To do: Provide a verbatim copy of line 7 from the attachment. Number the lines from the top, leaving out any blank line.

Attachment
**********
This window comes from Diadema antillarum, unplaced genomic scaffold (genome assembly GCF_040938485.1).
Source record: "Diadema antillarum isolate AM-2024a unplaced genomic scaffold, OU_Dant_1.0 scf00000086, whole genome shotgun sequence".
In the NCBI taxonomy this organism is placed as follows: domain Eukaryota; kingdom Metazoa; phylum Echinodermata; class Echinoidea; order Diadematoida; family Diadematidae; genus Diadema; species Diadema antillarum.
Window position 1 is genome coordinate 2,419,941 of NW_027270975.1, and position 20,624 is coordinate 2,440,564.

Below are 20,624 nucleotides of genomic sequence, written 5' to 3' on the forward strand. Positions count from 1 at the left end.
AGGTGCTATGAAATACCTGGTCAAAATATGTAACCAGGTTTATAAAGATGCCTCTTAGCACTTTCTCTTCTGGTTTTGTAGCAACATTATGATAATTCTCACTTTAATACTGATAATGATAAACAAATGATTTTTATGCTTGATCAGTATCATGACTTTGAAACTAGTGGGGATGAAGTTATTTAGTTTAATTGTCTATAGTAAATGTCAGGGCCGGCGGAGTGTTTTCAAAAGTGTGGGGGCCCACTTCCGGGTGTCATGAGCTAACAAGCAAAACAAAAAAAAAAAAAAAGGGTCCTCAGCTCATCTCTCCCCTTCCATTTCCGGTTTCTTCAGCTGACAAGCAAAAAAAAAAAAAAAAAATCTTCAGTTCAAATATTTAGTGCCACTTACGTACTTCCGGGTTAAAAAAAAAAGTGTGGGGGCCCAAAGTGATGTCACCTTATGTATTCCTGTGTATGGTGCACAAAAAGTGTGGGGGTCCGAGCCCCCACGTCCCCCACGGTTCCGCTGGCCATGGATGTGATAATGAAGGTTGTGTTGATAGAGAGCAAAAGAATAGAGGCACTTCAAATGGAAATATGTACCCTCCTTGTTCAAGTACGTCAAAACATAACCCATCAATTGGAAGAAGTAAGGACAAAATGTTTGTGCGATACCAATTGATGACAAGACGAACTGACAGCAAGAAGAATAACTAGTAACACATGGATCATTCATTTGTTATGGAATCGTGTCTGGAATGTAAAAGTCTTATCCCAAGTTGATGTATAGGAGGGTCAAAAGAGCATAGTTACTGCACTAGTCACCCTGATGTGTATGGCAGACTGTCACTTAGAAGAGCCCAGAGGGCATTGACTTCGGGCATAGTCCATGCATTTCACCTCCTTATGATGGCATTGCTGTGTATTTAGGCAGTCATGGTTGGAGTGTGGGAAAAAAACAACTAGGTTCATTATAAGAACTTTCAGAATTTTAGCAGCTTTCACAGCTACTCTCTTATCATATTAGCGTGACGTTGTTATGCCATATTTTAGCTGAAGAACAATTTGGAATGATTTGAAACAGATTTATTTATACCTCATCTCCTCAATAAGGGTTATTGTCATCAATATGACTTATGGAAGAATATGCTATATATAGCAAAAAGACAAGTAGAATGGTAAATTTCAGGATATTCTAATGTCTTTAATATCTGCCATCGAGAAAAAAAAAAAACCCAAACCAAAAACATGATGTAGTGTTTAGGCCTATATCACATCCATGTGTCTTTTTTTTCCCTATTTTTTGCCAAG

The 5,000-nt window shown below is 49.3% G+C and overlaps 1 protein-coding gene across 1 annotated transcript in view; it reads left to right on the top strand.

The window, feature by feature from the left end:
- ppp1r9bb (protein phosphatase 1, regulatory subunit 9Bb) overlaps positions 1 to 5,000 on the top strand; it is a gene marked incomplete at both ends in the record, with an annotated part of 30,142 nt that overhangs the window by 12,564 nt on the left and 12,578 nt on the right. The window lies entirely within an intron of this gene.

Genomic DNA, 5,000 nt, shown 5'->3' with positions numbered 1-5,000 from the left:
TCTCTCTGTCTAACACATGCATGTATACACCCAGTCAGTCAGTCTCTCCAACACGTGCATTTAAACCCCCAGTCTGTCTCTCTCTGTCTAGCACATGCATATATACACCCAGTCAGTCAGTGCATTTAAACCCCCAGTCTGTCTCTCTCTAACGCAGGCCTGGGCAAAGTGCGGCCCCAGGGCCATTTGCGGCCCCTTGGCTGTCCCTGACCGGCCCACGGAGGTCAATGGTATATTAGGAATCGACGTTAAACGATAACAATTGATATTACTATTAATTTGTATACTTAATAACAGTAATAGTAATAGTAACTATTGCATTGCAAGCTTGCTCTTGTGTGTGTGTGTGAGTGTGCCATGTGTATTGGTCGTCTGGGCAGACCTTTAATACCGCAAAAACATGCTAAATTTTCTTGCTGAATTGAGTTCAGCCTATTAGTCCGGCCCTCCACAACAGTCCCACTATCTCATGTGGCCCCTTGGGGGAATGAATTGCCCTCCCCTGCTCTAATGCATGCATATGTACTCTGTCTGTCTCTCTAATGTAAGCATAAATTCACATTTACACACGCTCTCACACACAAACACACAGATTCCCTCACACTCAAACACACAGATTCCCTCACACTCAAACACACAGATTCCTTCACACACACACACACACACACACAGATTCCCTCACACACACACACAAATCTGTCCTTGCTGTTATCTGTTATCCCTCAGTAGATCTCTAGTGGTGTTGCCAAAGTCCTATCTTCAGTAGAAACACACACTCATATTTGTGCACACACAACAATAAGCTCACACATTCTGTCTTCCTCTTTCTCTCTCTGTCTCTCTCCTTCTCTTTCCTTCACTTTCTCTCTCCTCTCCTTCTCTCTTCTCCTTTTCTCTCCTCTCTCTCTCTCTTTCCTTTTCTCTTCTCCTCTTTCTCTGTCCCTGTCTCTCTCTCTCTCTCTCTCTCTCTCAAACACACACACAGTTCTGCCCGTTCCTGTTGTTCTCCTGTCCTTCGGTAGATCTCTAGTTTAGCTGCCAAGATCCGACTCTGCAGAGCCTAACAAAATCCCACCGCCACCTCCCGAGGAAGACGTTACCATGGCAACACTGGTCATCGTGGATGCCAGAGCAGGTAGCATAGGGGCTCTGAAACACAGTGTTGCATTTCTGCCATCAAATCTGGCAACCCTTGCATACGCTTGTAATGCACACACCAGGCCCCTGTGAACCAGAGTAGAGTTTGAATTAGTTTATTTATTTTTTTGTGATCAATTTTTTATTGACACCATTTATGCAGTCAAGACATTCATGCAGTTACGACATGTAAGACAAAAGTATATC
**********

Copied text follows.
The 5,000-nt window shown below is 49.3% G+C and overlaps 1 protein-coding gene across 1 annotated transcript in view; it reads left to right on the top strand.